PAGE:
I don't think your example is a cyclic group. You need two different elements to go back to the initial figure and neither is a power of the other. So at best, you can have a direct product of cyclic groups, but I haven't worked out the problem. One reason is that I don't know, whether the points indicate a sort of infinity and a translation is allowed because of it, since otherwise the translated figure doesn't coincide with the original.

Back to the cyclic groups. Yes, this ...

... is the definition. For an infinite cyclic group we get all ##m \cdot \mathbb{Z}## which are all isomorphic to ##\mathbb{Z}## and generated by ##\pm m##. So let's turn to the finite case. In this case we have a group ##G## generated by an element ##a## of say order ##n##. Then any element ##b## that also generates ##G## has to fulfill ##a=b^k## for some number ##k## and all elements have to be a power of ##a## as well as a power of ##b##. Now what will happen, if ##n## and ##k## are coprime, and what if they are not?

Yes, the identity of that group is T0, which is a translation of 0 to the right, so it just stays in place. That has order 1. Every other translation has infinite order here however. So R02 gives us the rotation about (0,0) twice and so gives us the identity T0. Rn has order 2 here.

Is that not true that R0 generates the whole group? The group is just the 2 elements, the rotation and the translation. And it generates both.

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Yes, the identity of that group is T0, which is a translation of 0 to the right, so it just stays in place. That has order 1. Every other translation has infinite order here however.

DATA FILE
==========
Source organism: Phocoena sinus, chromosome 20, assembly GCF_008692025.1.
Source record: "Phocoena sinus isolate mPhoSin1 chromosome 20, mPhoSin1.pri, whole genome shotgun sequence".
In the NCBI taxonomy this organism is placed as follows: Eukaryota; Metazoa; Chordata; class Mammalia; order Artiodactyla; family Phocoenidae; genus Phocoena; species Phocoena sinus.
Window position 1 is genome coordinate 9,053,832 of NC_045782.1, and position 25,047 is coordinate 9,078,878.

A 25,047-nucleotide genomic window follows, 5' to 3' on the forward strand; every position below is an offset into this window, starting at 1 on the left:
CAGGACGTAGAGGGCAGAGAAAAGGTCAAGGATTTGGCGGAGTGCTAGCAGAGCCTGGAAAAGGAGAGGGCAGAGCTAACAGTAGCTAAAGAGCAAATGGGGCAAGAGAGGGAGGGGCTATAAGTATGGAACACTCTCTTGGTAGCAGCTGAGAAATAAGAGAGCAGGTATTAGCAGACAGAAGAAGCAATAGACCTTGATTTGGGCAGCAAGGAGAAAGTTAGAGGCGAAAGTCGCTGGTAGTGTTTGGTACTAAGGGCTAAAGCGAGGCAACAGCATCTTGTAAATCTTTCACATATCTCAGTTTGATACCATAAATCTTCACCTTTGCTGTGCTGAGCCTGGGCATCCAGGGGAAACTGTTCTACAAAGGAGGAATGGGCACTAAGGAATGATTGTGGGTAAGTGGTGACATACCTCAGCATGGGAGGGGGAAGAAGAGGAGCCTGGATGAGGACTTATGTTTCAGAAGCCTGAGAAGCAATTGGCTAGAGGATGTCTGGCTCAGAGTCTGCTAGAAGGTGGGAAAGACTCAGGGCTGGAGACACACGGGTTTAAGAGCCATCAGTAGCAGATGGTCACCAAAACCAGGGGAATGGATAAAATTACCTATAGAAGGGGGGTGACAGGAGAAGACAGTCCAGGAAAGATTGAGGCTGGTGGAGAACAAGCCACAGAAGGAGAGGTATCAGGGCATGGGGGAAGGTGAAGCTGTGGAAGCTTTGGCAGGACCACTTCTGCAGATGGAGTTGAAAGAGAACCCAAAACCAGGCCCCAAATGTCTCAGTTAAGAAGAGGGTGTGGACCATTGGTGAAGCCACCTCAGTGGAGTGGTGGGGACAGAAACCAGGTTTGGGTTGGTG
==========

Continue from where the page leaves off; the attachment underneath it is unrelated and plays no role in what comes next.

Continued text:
Yes, this means a shift ##T_1^n## by ##n \in \mathbb{Z}## steps yields ##\langle T_1 \rangle \cong \mathbb{Z}## as a subgroup.
So R02 gives us the rotation about (0,0) twice and so gives us the identity T0. Rn has order 2 here.
Not sure which angle you attach to the rotation and what the index ##0## shall indicate here, as you used it for the identity element ##T_0##. So do you mean ##R_0 = 1##, i.e. no rotation at all, ##R_0 = R(\pi)##, i.e. a rotation by ##180°## and ##R_0^2=1## or ##R_0 = R(\frac{\pi}{2})##, i.e. a rotation by ##90°## and ##R_0^4 = 1## or even another angle.
Is that not true that R0 generates the whole group? The group is just the 2 elements, the rotation and the translation. And it generates both.
Say we have ##R_0=R(\frac{\pi}{2})## a rotation by ## \frac{\pi}{2} = 90°##. Then ##R_0## isn't part of the group, since it doesn't fix the figure. But all powers ##4n## of ##R_0## are, since ##R_0^{4n}=1##. In this case we have ##\langle R_0 \rangle \cong \mathbb{Z}/4\mathbb{Z} \cong \mathbb{Z}_4##, but the subgroup that leaves the figure invariant is ##\langle 4R_0 \rangle \cong 4\mathbb{Z}##, although the rotation itself is of order ##4##. And there are also two reflection axis, which gives transformations of order ##2##, and if applied twice leave the figure invariant.

So there is a difference between the transformations which leave the figure fixed, and their generators as an operation of the plane. If we don't count the many identities by always rotating full circles, there are only the translations left as true transformations.